When it comes to the much-discussed topic of diversity in Hollywood, a new University of Southern California study shows “the landscape of media content is still largely whitewashed,” but television offers a silver lining, especially compared to the film industry.
“Everyone in film is failing, all of the companies investigated,” Stacy L. Smith, a USC professor and one of three authors of the study, said in an Associated Press interview. “They’re impervious to change. But there are pockets of promise in television. There is a focus that change is possible.”
The Annenberg School for Communication and Journalism study Inclusion or Invisibility? Comprehensive Annenberg Report on Diversity in Entertainment concluded that while “the film industry still functions as a straight, white, boy’s club,” the fact that the “television/digital series are more balanced” offers hope for the future.
The report looked at 109 films released by major studios in 2014 and 305 scripted, first-run TV and digital series across 31 networks and streaming services that aired from September 2014 to August 2015. Researchers analyzed the gender, racial and ethnic representation and LGBT status of about 11,000 speaking characters, 10,000 directors, writers and show creators, and 1,500 executives.
Big-picture results point to the underrepresentation of women and ethnic groups in film and television. The number of shows missing Asian or black female characters entirely was deemed “particularly problematic.” The data determined “women are not represented in positions of senior leadership in equal numbers to their male counterparts,” and “only 2% of all speaking characters across the 414 movies, television shows, and digital series evaluated were coded LGB.”
The study also shows “female characters were more likely to be shown scantily clad and partially naked in broadcast, cable, and streaming content than female characters in films.”
“Overall, the landscape of media content is still largely whitewashed,” according to the report. “The hashtag #OscarsSoWhite should be changed to #HollywoodSoWhite, as our findings show that an epidemic of invisibility runs throughout popular storytelling.”
The study uses an “inclusion index” that ranks data such as “percent of underrepresented character inclusion,” and “percent of female directors” to create diversity scorecards across film, television and digital media.
What TV, Digital is Doing Right
Film distribution companies ranged from 0 - 20 percent on the diversity scale, while television and digital distributors fared much better, with Disney, The CW, Amazon and Hulu all scoring 65 percent and above.
“While companies failed on their film scores, the television/digital scorecard paints an entirely different picture,” the study says. “Although these overall grades reveal that there is still room for improvement across these indicators, there are a few very bright spots.”
The Walt Disney Company and The CW Network get the gold, with a score of 70 percent for inclusion in television and digital media. Disney succeeds in representing women and underrepresented characters on screen. Both companies strive for balance behind the camera with a greater share of women in writing and show creator roles, which correlates to more females appearing on screen.
For instance, creators such as Lizzy Weiss (Switched at Birth), Susanna Fogel and Joni Lefkowitz (Chasing Life), Jennie Snyder Urman (Jane the Virgin), and Leila Gerstein (Hart of Dixie) may be one reason these networks feature more girls and women, according to the study.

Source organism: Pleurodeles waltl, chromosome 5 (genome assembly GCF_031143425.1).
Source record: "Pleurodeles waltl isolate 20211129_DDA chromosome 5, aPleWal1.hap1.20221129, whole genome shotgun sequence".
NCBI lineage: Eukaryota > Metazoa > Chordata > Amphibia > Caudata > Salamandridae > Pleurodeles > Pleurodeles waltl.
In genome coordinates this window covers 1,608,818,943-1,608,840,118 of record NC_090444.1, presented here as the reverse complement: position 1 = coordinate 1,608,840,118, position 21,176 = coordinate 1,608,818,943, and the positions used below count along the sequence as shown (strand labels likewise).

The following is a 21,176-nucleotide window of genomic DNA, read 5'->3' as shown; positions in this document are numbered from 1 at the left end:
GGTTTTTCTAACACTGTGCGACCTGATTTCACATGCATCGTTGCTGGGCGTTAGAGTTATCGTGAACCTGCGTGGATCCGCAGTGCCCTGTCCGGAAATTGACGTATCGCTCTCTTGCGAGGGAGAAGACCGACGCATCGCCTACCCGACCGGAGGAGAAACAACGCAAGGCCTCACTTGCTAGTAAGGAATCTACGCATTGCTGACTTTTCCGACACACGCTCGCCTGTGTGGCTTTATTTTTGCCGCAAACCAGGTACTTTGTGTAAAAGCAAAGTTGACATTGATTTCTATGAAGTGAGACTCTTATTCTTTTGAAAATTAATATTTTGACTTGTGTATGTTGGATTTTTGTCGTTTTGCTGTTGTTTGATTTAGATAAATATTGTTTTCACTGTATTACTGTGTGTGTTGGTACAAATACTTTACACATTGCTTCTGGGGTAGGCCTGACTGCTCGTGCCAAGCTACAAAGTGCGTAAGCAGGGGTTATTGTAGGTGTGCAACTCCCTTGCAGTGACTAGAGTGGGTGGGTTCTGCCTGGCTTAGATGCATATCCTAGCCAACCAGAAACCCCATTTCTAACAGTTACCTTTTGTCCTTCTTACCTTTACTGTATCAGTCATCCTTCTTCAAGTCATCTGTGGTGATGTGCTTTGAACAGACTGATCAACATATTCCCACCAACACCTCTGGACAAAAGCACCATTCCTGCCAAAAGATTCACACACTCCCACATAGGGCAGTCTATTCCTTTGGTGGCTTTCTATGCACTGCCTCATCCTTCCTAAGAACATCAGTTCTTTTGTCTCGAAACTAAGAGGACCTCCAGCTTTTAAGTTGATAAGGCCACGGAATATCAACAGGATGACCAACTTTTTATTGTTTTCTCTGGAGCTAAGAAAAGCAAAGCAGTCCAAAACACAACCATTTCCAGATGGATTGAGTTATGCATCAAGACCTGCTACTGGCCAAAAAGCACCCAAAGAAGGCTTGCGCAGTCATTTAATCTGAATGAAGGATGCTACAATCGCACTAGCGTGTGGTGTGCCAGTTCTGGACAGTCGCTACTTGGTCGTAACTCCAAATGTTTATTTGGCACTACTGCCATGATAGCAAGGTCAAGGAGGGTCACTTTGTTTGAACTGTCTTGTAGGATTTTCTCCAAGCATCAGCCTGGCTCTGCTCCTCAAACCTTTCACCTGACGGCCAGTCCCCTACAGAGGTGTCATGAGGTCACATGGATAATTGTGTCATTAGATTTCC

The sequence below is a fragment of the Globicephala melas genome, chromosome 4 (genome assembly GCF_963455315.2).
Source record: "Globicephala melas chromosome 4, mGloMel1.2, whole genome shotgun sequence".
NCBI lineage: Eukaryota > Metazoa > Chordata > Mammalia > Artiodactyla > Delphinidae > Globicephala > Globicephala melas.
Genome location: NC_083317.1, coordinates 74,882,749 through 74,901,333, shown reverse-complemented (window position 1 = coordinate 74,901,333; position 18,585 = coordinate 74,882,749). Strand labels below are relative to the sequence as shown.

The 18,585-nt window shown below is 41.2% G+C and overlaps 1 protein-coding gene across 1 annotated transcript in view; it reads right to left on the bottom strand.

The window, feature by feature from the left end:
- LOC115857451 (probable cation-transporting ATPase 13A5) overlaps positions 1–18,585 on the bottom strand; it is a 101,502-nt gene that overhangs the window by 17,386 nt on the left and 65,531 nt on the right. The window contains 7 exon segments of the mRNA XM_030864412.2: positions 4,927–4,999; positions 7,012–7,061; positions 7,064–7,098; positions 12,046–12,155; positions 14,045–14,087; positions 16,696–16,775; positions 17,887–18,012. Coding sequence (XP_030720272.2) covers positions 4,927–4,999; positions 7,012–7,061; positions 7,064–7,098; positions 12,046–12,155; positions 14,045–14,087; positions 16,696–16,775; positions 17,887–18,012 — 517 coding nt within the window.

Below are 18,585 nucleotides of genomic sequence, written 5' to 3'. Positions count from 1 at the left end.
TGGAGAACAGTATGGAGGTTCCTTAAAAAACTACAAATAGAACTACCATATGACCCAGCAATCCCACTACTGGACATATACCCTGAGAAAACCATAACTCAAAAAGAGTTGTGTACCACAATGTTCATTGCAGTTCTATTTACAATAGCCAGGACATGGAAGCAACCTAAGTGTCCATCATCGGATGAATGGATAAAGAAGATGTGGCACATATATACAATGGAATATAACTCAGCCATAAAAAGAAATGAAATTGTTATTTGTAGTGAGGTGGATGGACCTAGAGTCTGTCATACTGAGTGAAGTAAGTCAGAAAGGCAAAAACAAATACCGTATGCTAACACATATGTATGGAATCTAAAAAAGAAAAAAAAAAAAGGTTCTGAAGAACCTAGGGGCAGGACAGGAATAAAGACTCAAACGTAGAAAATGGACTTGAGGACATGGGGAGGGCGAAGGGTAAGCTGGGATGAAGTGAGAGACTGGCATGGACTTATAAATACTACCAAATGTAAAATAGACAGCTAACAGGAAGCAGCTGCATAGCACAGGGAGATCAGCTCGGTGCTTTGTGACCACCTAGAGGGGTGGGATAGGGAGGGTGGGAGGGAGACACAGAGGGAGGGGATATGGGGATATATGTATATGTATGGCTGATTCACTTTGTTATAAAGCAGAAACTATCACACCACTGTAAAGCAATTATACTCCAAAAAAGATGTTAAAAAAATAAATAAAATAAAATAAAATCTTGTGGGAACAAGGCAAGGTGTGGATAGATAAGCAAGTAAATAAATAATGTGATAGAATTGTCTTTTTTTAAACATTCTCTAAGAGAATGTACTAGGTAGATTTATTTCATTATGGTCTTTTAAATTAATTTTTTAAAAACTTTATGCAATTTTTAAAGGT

Other notable show creators include Shonda Rhimes (Grey’s Anatomy), Kenya Barris (Blackish), and Nahnatchka Khan (Fresh Off the Boat) on ABC, which likely contribute to the percentage of characters from underrepresented racial/ethnic groups at Disney.
Amazon also performed strongly on the female front. Amazon was rated “fully inclusive” for hiring women directors like Jill Soloway, creator and director on Transparent, and the animated series Wishenpoof! hired a female director across multiple episodes.
Hulu was rated “largely Inclusive” of female writers and “fully inclusive” of underrepresented characters. Viacom as well earned high marks for inclusion of female and underrepresented characters, and the report highlighted shows across networks in the Viacom family that feature women (Another Period, Barely Famous, Finding Carter, Review) and people of color (Bella and the Bulldogs, Broad City, Instant Mom, Soul Man) prominently across their programming.
“Clearly these streaming services understand the diversity of their audiences,” the study says.
On the other hand, Time Warner, 21st Century Fox, and CBS all clocked in with diversity rating scores of 25 percent or below.
“Across these companies, it is clear that while a single salient example of an inclusive series (Girls, Empire) is important, it may create a misperception that representation is better than the data reveal,” the study says. “For these companies, inclusivity must be implemented across all properties as series and programs are developed, cast, and aired.”
This study suggests using this data to create a clear picture of where the entertainment industry is succeeding and failing in terms of diversity, and provides insight as to which organizations need improvement. The report includes recommendations for creating inclusion goals, creating a system of checks and balances, monitoring progress, and other steps that media companies can take to become more diverse.
“To achieve inclusion, companies need to embrace new approaches,” the study says. “These strategies must involve more than simply “checking a box” when casting a film, series, or episode, or go beyond making a “diversity hire” behind the camera or in the executive suite.”